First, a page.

Owners will also realize savings from a variety of properties 100% solids epoxy contain, as well as the efficiencies these properties enable, including:

  • Enhanced Durability: Due to their higher solids content, 100% solids epoxies offer greater resistance to impacts and abrasions compared to 80% solids epoxies. These properties relate to the higher crosslink density found in the higher-solids materials. The tighter coating matrix is better able to resist external forces. It is also very effective at blocking moisture from penetrating the coating and leading to premature wear. While the coatings will still chalk like any epoxy, 100% solids epoxies lose fewer mils over time. Their enhanced durability enables longer service lives and the ability to make it to a second inspection cycle without concern.
  • Better Edge Retention: Part of the enhanced durability that 100% solids epoxy formulations offer is related to their superior edge retention (Figure 3) compared to that of 80% solids epoxies (Figure 4). The 100% solids coatings lack solvents; therefore, less material evaporates as the coatings cure. That means welded edges, sharp seams and corners retain higher film builds upon curing, providing greater protection for these areas that are typically prone to damage and corrosion. Better protection means fewer repair needs and longer service lives, both of which reduce ownership costs.
  • Improved Chemical Resistance: The tighter crosslink density of a 100% solids epoxy also improves its chemical resistance compared to 80% solids formulations. This ability enables such coatings to be used on cars hauling a wide array of commodities. For example, they can be used for the reinforced center band on tank cars hauling sulfuric acids. This band offers additional protection so splashes and spills of the corrosive tank commodities do not eat through the car’s steel. In these applications, a 100% solids epoxy can replace the water-based, graphite-filled acrylic coatings sometimes specified for center bands that require four to six coats and a long timeline to complete a single car.
  • Faster Throughput: With water-based coatings, shops must apply multiple coating layers while also facing long curing times. A car may have to wait three days or longer after coating before being moved outside so precipitation won’t leave water spots behind. Epoxies with 80% volume solids cure much faster without worry of water spotting, and 100% solids epoxies cure even faster. For example, when applying a low-temperature curing, 100% solids epoxy in a single coat at a 4- to 6-mil dry film thickness (DFT), the shop has the option to let the coatings air cure, which may take four to eight hours depending on humidity, or heat cure for 60 to 90 minutes. Following curing, applicators then stencil the car and move it out of the shop to be returned to service. Even with air curing, the shop can complete a full car within a shift or by early the following day.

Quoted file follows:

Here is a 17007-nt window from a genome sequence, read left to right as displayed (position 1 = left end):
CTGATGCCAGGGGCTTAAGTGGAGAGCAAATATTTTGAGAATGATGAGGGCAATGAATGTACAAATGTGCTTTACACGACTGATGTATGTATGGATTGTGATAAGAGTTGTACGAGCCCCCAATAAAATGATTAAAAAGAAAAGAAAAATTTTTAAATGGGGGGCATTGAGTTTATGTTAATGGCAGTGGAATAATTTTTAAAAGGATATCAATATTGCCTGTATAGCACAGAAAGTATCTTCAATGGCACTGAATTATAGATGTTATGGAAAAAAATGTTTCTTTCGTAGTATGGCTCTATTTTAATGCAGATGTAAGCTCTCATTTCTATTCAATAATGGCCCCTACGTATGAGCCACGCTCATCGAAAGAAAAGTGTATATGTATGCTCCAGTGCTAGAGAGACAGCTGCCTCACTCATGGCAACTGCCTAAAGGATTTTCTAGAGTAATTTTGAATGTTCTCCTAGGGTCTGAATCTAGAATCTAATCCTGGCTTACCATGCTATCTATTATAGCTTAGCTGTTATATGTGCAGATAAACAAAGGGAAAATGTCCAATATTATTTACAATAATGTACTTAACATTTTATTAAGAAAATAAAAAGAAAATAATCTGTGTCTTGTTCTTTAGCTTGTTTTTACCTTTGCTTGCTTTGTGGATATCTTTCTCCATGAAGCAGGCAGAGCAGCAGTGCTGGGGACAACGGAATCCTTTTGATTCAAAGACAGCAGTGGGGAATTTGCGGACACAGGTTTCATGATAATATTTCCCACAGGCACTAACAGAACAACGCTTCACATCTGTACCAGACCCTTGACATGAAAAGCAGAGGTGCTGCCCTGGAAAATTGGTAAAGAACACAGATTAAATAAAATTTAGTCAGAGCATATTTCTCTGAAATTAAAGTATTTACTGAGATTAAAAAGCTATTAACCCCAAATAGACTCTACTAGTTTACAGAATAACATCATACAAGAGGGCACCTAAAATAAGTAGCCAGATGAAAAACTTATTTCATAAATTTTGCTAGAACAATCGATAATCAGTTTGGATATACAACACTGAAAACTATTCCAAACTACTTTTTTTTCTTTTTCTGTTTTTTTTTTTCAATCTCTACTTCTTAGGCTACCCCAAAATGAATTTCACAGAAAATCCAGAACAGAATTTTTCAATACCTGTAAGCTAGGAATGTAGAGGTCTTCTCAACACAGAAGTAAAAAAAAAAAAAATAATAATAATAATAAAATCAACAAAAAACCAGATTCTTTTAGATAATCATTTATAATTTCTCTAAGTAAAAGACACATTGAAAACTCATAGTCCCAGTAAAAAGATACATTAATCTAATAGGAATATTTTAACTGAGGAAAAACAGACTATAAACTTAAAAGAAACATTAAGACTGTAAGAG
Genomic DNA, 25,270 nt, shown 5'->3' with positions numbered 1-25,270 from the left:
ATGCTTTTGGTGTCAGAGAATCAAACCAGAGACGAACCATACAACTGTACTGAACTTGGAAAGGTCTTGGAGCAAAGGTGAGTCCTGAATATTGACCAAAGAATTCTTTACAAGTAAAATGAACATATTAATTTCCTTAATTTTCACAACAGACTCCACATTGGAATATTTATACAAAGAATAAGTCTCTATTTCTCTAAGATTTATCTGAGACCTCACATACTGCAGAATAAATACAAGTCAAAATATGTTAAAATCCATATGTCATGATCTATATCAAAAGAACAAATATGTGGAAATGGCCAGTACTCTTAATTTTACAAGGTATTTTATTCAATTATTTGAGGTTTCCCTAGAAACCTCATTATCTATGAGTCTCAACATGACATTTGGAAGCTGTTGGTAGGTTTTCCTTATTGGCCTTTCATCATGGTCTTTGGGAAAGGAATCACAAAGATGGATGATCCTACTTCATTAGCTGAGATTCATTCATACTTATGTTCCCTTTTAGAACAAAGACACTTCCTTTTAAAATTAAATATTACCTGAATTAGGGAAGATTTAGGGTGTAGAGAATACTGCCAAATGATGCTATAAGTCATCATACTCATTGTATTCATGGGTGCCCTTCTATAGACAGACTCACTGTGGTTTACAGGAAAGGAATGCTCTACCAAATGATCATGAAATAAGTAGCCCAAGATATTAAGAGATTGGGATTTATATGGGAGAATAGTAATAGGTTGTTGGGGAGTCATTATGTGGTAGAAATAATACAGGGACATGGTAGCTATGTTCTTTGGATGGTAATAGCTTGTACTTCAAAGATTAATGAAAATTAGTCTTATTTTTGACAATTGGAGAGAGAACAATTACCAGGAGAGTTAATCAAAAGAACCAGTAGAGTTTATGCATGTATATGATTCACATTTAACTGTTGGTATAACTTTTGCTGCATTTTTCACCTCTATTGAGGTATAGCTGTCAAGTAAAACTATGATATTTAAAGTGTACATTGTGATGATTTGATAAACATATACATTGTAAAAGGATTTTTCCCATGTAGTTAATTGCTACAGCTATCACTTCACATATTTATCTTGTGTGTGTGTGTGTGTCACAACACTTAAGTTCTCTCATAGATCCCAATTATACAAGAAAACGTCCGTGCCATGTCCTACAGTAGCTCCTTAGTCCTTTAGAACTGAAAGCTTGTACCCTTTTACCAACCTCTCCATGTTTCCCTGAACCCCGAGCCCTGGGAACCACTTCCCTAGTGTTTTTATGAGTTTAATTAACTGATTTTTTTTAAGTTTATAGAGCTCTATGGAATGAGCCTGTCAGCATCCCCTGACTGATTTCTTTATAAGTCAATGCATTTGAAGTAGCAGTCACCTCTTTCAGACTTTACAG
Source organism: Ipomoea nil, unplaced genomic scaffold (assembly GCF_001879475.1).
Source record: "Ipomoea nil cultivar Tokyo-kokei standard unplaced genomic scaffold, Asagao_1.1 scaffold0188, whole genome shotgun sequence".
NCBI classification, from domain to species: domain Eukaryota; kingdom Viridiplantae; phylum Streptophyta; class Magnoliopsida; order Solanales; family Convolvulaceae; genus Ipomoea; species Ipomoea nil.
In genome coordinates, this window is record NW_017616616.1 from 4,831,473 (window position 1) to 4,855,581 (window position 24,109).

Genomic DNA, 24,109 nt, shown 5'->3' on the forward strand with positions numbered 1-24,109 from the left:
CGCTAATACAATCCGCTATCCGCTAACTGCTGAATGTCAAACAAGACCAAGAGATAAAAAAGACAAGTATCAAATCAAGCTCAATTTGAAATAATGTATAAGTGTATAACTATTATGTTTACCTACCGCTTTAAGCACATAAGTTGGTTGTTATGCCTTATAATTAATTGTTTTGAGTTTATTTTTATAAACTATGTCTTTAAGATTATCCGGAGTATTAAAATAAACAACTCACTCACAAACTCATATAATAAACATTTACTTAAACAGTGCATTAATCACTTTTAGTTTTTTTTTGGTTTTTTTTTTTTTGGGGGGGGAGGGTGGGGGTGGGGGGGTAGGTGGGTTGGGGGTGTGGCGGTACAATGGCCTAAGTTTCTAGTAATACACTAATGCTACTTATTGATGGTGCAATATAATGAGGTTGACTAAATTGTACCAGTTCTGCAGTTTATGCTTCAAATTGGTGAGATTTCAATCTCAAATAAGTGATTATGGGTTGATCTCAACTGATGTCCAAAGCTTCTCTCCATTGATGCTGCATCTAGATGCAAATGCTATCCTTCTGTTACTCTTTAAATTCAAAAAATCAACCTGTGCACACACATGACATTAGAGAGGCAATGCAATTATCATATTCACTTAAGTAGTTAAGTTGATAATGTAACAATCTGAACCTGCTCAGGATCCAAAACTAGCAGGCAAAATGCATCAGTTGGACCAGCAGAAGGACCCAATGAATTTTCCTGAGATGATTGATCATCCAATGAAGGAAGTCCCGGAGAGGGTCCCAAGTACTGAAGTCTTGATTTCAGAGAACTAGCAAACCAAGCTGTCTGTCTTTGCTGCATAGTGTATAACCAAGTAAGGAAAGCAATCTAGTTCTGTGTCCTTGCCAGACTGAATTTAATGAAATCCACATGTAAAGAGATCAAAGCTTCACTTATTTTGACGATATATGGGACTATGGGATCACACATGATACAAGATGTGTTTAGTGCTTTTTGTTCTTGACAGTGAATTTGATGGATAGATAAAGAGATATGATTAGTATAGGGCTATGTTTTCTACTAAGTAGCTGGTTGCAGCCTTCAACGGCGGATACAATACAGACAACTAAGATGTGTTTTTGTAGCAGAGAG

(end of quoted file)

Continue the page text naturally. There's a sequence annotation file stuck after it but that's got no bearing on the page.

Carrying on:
• Reduced VOCs: Epoxies containing 100% solids lack solvents and are therefore more environmentally friendly than 80% solids epoxies. More importantly, the solvent-free formulations provide savings for application shops, which are required to pay permitting fees for the abatement of VOCs released from their coating operations. Fewer VOCs means reduced permitting fees and lower applied costs.
  • Reduced Consumption and Waste: By applying 100% solids epoxies direct to metal, owners and applicators save the material costs and time associated with applying a primer coat, while also reducing shop inventory needs. In addition, applicators are better able to control the application of 100% solids materials through plural-component equipment compared to 80% solids epoxies, providing more consistency in application DFTs and less chance of applying unnecessarily high film builds that waste materials and money. Because 100% solids are applied with heated plural-component equipment, the viscosity of the product can be adjusted for optimal spray application via heat rather than by adding solvent. Plural-component spray applications also help with component ratio assurance compared to batch mixing a few buckets by hand, which can be prone to human mixing errors. Shops can also reduce costs by using cartridges or burst pouches for coating touchups, as these options eliminate waste associated with mixing errors and preparing too much touchup material.

Calculating Coating Application Frequency

A common design service life target for tank cars is about 40 years, with 50 years or more being feasible for many cars. Assuming a car will hit that 50-year mark, the cost-saving advantages of a 100% solid epoxy over an 80% epoxy are evident based on the number of full recoats required, as well as the associated savings noted previously (Figure 5). The table below details a few coating scenarios for comparison, using an eight- to 10-year inspection cycle.

Although an 80% solids coating may last longer than this inspection cycle, it will not make it through two cycles. Therefore, the car will be recoated following each inspection due to the exorbitant cost of returning a car to a shop for recoating. The added durability of the 100% solids coating should enable car owners to skip every other inspection cycle for a full recoat. As a result, the 80% solids coating will require five to six full coating applications to reach the 50-year mark (see Scenario 1), while the 100% solids coating will only need two to three full applications (see Scenario 2).